Okonomiyaki: the everything pancake

Yes, it's a long word. We know. But — trust us —  it's really just a better kind of pancake. "Yaki," as you might have figured out by now, means "grilled," whereas "okonomi" means "to one's liking." What you've got here is basically an all-in-one pancake explosion of whatever you've got left lying around. It can be filled with anything from cabbage to octopus to shrimp, pork, yam, kimchi — or practically anything else. A number of special okonomiyaki restaurants in Japan even allow customers to choose their own ingredients and cook their meal themselves.

Even with all the choices you have when deciding on the ingredients for your okonomiyaki, there are only two particular ways of cooking it. The Kansai Style (or Osaka Style) posits that the ingredients should be cooked along with the battered pancake whereas the Hiroshima Style insists that they be cooked separately and then added on afterwards — with a bed of yakisoba noodles to accompany it.

The secret love child of a fondue and a hotpot

Shabu shabu, aside from being by far the easiest name to remember on this list, is Japan's version of the hot pot. It has one major difference to the type we know and love, however: with shabu shabu, the ingredients are cooked during the meal rather than prior to it, making it more of a fondue/hot pot hybrid than anything else.

The broth that acts as a base for shabu shabu is made from seaweed and gathers flavors over the course of the meal as the various ingredients are cooked and dipped into the sauce. Those ingredients might include meats, such as beef, pork or seafood, as well as vegetables and tofu. You take a slice of meat or vegetable and submerge it in the broth, then dip it into some sauce, before eating with a side of rice. Once you're done, the leftover broth, now at its most flavorsome, is eaten as a soup — it's that simple and that delicious.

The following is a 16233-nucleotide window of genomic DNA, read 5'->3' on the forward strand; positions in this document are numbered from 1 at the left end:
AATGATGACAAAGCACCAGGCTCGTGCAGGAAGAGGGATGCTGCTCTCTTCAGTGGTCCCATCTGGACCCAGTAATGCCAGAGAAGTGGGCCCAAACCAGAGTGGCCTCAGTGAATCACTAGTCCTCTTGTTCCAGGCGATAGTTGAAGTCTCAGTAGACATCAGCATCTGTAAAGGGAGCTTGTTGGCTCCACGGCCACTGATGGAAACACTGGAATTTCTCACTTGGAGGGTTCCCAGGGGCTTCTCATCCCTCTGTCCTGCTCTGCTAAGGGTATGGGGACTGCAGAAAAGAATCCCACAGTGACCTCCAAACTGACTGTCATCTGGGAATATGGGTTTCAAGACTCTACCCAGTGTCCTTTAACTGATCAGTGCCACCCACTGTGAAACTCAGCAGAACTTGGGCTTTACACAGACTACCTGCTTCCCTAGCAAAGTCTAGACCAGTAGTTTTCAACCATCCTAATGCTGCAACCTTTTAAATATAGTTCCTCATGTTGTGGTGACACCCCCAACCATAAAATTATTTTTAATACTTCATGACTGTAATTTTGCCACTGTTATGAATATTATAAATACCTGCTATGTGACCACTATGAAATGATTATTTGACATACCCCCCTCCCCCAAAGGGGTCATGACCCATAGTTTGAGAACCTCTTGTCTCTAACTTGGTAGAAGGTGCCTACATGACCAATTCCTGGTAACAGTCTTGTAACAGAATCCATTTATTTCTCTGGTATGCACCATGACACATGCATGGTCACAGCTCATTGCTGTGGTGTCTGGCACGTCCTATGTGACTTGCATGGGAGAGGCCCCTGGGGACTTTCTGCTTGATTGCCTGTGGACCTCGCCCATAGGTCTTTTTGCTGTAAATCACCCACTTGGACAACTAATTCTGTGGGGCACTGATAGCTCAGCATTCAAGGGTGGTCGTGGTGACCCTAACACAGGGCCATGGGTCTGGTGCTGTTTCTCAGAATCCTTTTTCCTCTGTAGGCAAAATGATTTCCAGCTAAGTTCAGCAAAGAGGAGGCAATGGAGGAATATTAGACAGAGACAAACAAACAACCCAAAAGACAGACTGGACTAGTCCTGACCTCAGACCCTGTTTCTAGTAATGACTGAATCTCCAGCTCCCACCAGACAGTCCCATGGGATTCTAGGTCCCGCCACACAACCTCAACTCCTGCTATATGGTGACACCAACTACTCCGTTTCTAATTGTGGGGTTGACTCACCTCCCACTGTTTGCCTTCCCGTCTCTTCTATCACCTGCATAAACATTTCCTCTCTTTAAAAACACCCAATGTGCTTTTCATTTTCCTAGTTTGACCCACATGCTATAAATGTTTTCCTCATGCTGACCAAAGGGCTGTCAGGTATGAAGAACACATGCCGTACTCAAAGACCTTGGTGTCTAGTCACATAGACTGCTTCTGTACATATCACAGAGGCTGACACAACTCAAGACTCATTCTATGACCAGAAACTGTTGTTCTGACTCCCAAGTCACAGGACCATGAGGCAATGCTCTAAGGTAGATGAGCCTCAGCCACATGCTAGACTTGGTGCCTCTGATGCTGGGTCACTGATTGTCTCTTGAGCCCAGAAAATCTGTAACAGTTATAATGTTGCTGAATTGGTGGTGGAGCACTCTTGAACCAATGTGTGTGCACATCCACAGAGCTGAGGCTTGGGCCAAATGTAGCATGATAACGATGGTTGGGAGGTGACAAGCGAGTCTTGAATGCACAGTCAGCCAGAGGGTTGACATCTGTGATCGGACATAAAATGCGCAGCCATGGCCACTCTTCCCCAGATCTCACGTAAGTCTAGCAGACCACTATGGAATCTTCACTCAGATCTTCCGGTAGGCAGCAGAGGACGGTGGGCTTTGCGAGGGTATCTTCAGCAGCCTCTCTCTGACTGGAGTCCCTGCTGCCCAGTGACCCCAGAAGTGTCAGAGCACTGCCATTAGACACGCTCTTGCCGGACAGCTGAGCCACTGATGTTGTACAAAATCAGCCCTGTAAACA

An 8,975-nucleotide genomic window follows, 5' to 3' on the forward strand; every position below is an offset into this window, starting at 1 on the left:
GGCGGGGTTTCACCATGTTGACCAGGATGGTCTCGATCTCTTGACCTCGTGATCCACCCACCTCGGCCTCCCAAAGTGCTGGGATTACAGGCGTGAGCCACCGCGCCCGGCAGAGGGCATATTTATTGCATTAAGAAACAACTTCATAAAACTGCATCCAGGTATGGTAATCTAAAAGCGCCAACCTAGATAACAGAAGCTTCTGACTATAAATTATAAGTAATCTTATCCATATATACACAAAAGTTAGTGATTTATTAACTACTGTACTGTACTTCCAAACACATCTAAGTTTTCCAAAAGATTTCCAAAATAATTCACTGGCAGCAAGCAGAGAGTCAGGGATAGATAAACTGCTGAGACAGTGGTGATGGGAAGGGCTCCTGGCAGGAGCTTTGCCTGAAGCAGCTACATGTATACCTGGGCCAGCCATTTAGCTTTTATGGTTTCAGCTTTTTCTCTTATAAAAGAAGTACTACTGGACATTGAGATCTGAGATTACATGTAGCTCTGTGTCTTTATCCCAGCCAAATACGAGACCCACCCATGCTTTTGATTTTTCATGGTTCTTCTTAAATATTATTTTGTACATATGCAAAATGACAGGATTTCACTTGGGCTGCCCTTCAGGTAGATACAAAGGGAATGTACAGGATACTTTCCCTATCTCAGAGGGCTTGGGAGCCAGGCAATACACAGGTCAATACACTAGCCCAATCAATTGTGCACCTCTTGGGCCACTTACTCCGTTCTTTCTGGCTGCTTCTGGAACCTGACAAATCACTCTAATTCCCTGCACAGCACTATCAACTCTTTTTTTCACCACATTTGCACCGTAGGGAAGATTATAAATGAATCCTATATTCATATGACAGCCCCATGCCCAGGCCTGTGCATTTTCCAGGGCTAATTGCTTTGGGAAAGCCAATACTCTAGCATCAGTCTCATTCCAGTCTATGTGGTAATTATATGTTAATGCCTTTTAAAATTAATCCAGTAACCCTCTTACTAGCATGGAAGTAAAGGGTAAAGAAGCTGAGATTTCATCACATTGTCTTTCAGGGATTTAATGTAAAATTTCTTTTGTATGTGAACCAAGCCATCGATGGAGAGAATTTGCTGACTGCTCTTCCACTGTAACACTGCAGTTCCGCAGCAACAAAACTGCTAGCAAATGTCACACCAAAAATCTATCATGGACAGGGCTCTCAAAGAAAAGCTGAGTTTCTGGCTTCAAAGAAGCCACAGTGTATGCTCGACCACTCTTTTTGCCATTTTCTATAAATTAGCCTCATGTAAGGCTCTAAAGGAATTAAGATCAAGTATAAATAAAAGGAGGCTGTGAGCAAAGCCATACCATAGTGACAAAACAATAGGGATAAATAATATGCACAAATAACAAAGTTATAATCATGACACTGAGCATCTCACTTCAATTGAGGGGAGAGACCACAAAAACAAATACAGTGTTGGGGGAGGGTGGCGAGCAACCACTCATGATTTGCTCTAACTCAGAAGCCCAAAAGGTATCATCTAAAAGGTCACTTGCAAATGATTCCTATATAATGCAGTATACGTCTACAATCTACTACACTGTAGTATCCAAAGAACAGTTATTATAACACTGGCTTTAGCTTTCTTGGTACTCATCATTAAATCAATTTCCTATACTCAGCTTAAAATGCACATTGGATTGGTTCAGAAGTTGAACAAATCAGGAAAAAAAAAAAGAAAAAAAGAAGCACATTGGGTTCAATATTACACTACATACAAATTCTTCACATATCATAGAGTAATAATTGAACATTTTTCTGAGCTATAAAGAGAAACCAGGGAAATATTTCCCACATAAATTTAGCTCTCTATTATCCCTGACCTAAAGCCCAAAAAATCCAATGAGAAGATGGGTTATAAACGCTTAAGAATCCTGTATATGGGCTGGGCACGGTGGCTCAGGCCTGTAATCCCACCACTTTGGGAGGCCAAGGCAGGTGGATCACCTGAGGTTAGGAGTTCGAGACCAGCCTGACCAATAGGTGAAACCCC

Eels. Yes, really.

What is unagi? Depends on who you ask. Ross from Friends will tell you that it's a state of total awareness which allows its user to defend against surprise attacks. (He's wrong.) Ask the Japanese and they'll tell you that it's eel. The "kabayaki" refers to a method of grilling in which the ingredient (that's the eel, here) is butterflied and then marinated in soy sauce, sake, sugar and other seasonings. Grilled eel has been a Japanese favorite since the 17th century due to the fish's relative affordability. Nowadays, however, they're a bit pricier and tend to be seen more as a luxury.